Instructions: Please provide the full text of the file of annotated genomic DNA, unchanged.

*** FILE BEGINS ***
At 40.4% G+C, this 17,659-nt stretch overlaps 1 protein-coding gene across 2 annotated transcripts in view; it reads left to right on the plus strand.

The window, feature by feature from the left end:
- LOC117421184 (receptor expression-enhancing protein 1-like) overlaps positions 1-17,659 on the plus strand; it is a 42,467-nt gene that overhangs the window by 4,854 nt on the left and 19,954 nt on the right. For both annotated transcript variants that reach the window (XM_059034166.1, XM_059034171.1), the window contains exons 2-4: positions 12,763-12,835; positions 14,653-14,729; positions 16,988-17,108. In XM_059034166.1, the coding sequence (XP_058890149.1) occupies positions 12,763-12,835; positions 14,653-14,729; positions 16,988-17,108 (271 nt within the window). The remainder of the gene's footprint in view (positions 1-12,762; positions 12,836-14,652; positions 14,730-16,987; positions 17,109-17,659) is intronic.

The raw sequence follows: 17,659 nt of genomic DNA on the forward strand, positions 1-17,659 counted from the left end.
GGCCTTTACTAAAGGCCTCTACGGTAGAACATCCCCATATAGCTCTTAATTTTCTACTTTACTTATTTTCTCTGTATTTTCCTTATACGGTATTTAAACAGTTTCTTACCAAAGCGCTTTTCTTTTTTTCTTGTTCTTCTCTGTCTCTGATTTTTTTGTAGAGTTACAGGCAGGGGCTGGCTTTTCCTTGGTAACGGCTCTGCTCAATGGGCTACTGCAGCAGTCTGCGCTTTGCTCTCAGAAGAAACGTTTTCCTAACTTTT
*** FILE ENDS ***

At 40.4% G+C, this 17,659-nt stretch overlaps 1 protein-coding gene across 2 annotated transcripts in view; it reads left to right on the plus strand.

The window, feature by feature from the left end:
- LOC117421184 (receptor expression-enhancing protein 1-like) overlaps positions 1-17,659 on the plus strand; it is a 42,467-nt gene that overhangs the window by 4,854 nt on the left and 19,954 nt on the right. For both annotated transcript variants that reach the window (XM_059034166.1, XM_059034171.1), the window contains exons 2-4: positions 12,763-12,835; positions 14,653-14,729; positions 16,988-17,108. In XM_059034166.1, the coding sequence (XP_058890149.1) occupies positions 12,763-12,835; positions 14,653-14,729; positions 16,988-17,108 (271 nt within the window). The remainder of the gene's footprint in view (positions 1-12,762; positions 12,836-14,652; positions 14,730-16,987; positions 17,109-17,659) is intronic.

The raw sequence follows: 17,659 nt of genomic DNA on the forward strand, positions 1-17,659 counted from the left end.
GGCCTTTACTAAAGGCCTCTACGGTAGAACATCCCCATATAGCTCTTAATTTTCTACTTTACTTATTTTCTCTGTATTTTCCTTATACGGTATTTAAACAGTTTCTTACCAAAGCGCTTTTCTTTTTTTCTTGTTCTTCTCTGTCTCTGATTTTTTTGTAGAGTTACAGGCAGGGGCTGGCTTTTCCTTGGTAACGGCTCTGCTCAATGGGCTACTGCAGCAGTCTGCGCTTTGCTCTCAGAAGAAACGTTTTCCTAACTTTT